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The London side had to settle for a point in Spain but an encouraging away performance led by the experienced Englishman means there are plenty of positives to take

By Chris Myson

A late handball by substitute Salomon Kalou and the ensuing penalty by Roberto Soldado may have cost Chelsea victory at the Mestalla, but on the whole Andre Villas-Boas has mainly positives to take from his side’s 1-1 draw.

The results at Stamford Bridge since the start of Villas-Boas’ reign have been solid but the foolish late aberration by Kalou did cost the new regime what would have been a first landmark victory over a major power to signify the progress being made at the club.

Despite this, the Portuguese coach’s rebuilding project is very much under way: new signing Juan Mata continues to play a key role, more youth is being introduced to the pitch and there have been marked changes to the Blues’ style of play.

Against Valencia though, it was the experienced core of Chelsea’s team, led by Frank Lampard, a man whose future has been called into doubt after his recent absence from the starting line-up for both club and country, that paved the way towards an accomplished away Champions League performance.

Even at the age of 33, the midfielder will not settle for being a squad rotation player, but unlike Carlos Tevez the previous night he made his point in the best way possible by producing the goods where it mattered for his team.

After a composed first-half display from Lampard, he progressed to a starring role after the break as he firstly released Ramires through on goal with a wonderful pass and then combined superbly with Fernando Torres to give the Spaniard a shooting opportunity from close range.

As it happened, home shot-stopper Diego Alves made two of his four world-class saves on the night to deny the experienced Englishman an assist, but even the in-form goalkeeper could do nothing when Lampard took matters into his own hands with a lovely low finish to put his side ahead after good work down the right from Florent Malouda.

Lampard made more passes than anyone else for the Blues on the night, along with creating more chances and making more interceptions than anyone else on the pitch – it was an influential performance.

Other good displays by Malouda, Petr Cech and Jose Bosingwa made it clear to Villas-Boas that he need not rush his changes to the squad. Chelsea remain an outfit who can get the job done, and while they were put under pressure after taking the lead, on the whole they kept possession impressively and showed maturity in knowing when to attack or get numbers behind the ball.











7.5 Reminded all of his capabilties with what should have been an assist after 50 minutes, his great pass over the top to Ramires being squandered, and then a classy finish for the opener having been gifted space.
This will have encouraged Villas-Boas and means he can rely on the old guard to keep results ticking over while he continues to refine the playing style, make subtle changes to the personnel and get key players such as Torres back into form in time for when the business end of the season comes around and every aspect has to be perfect.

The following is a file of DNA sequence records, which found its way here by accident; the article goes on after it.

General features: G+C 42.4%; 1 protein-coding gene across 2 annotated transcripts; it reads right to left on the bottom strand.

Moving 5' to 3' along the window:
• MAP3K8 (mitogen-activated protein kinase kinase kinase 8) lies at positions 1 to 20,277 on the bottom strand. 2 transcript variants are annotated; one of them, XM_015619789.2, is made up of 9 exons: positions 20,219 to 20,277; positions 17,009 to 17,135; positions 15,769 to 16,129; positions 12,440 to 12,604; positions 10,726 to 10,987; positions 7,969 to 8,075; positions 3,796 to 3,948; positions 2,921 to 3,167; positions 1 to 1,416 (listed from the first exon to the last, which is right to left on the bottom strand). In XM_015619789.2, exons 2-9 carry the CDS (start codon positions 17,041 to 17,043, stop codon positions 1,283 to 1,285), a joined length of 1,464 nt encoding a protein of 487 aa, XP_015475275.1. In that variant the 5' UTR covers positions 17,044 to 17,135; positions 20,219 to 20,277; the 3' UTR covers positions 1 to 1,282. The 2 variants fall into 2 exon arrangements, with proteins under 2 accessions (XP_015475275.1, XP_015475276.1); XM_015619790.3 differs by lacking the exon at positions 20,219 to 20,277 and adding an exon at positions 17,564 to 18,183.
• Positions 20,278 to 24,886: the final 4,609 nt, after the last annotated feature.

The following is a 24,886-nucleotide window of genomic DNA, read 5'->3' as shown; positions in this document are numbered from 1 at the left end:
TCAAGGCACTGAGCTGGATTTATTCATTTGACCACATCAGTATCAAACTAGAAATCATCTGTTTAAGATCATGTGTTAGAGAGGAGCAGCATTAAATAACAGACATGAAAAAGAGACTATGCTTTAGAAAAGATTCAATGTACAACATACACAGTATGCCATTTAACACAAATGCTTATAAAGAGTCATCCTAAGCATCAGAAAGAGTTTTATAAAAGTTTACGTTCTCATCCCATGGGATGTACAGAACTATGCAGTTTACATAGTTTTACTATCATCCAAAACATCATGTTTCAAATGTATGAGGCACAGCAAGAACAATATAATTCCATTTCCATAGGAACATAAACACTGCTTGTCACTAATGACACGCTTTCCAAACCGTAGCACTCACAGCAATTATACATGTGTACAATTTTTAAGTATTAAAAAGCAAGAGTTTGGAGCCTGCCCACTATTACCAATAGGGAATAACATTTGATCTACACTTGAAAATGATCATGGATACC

It was an entertaining night in Spain. The first half may not have produced many goalmouth incidents but much of the play, particularly in midfield and wide areas, was of an impressive standard in front of a lively home crowd.

After the break it was an open contest which Chelsea narrowly had the better of, creating more clear-cut opportunities, including one for substitute Nicolas Anelka which arrived after the scores had been levelled late on and should have been taken.

Valencia more than played their part and ensured the visitors were given a stern examination in a match between two evenly matched sides who, if Bayer Leverkusen can be dealt with, should progress from Group E.

Villas-Boas was understandably frustrated after the match, but when he reviews the 90 minutes he will be pleased and quietly confident that results in the big games will follow if performance levels remain the same.

For Lampard, he may not have the legs he once did and perhaps the days of lung-busting box-to-box runs and 20-goal seasons being the norm are now at an end.

But he remains a player who can make a key contribution, using his experience to know when to sit or push forward, creating chances and popping up with priceless goals like he did at the Mestalla – one thing you do not lose is the instinctive ability to put the ball in the back of the net.

Post-match, he said sitting on the bench or suffering setbacks simply makes him all the more determined to work harder and succeed – something his manager must be delighted to hear.

With Lampard and Chelsea’s other stalwarts - players who have been over the course and proven themselves over many years - still producing when it matters, Villas-Boas has more time to establish his methods at the club.

All that should mean the Blues remain well positioned and at least in contention before the chase for trophies on all fronts really begins in earnest in the New Year.